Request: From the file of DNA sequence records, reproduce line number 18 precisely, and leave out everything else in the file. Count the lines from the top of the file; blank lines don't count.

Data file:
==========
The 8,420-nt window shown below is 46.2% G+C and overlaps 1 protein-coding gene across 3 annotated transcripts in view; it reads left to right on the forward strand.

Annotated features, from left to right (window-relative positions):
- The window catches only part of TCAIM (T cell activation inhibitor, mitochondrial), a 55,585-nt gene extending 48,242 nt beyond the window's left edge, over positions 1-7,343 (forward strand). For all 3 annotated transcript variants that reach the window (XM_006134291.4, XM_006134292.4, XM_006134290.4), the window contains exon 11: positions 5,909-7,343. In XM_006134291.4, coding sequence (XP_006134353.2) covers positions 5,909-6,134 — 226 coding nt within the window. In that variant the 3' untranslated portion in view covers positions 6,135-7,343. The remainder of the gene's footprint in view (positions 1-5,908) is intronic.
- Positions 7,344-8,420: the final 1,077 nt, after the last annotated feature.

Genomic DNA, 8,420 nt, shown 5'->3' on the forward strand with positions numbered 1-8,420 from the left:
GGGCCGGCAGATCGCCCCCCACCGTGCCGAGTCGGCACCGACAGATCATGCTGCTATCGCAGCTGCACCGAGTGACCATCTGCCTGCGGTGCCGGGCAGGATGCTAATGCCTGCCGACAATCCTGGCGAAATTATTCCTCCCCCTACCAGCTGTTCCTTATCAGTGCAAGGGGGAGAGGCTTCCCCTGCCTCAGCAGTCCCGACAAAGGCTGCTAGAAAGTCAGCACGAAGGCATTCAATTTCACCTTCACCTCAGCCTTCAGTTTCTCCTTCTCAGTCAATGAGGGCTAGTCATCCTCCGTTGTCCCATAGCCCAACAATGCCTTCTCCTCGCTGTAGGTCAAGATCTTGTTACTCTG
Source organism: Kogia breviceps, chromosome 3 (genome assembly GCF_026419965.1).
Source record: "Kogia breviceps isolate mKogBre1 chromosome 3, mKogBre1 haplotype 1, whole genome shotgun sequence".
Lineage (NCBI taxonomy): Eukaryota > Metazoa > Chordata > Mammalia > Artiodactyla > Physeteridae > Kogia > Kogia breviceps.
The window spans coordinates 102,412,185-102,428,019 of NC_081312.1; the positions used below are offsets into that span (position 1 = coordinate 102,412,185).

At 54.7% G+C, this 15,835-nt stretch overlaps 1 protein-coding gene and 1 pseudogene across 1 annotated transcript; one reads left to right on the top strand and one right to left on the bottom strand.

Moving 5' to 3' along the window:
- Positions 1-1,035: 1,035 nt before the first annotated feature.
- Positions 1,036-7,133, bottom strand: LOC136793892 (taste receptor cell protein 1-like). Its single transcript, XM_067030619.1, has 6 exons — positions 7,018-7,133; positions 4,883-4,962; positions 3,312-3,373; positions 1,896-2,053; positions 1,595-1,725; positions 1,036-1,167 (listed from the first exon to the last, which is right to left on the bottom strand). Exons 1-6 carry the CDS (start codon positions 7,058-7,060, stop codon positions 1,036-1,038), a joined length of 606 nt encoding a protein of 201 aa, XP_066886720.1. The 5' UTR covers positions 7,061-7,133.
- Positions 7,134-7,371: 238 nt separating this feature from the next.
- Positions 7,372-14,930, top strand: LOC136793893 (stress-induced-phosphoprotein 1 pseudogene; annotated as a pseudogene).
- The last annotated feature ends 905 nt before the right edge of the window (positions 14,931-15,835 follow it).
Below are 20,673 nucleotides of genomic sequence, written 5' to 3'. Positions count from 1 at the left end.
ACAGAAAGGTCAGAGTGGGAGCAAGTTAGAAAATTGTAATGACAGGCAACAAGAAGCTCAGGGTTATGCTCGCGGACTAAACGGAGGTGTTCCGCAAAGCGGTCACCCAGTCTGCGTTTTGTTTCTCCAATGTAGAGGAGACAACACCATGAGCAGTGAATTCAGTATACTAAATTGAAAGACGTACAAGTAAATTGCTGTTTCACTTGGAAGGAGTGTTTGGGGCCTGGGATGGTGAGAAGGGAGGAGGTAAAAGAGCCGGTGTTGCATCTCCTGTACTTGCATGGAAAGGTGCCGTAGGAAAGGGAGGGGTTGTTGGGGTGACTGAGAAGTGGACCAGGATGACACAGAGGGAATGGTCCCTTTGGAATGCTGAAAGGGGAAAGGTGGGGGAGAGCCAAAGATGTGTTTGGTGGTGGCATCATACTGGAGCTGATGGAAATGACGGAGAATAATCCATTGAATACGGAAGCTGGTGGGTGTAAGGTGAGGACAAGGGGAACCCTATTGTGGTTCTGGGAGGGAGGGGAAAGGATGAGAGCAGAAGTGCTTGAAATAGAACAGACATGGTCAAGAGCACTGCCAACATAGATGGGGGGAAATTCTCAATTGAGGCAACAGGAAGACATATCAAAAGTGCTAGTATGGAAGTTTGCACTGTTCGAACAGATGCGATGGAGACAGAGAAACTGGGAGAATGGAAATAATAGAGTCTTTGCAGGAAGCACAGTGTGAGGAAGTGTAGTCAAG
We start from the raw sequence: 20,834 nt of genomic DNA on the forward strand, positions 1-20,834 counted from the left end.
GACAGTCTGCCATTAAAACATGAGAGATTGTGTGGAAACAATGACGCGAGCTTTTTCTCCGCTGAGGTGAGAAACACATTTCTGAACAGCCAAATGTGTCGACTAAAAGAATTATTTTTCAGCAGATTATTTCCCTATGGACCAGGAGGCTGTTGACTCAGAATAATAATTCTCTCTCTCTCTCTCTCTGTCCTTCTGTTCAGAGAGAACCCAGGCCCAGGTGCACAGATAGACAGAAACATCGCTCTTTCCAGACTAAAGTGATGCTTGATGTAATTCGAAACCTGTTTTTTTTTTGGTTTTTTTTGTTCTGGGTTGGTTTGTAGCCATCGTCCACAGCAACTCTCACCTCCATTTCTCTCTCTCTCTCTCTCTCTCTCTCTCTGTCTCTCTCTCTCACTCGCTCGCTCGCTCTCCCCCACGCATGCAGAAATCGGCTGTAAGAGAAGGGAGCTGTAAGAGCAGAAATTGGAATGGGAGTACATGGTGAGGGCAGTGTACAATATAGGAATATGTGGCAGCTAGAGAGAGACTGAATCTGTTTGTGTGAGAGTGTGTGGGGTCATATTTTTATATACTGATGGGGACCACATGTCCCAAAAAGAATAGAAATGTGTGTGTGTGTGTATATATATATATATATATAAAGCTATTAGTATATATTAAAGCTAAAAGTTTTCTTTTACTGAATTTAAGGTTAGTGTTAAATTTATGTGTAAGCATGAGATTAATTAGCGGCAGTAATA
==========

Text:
Below are 20,673 nucleotides of genomic sequence, written 5' to 3'. Positions count from 1 at the left end.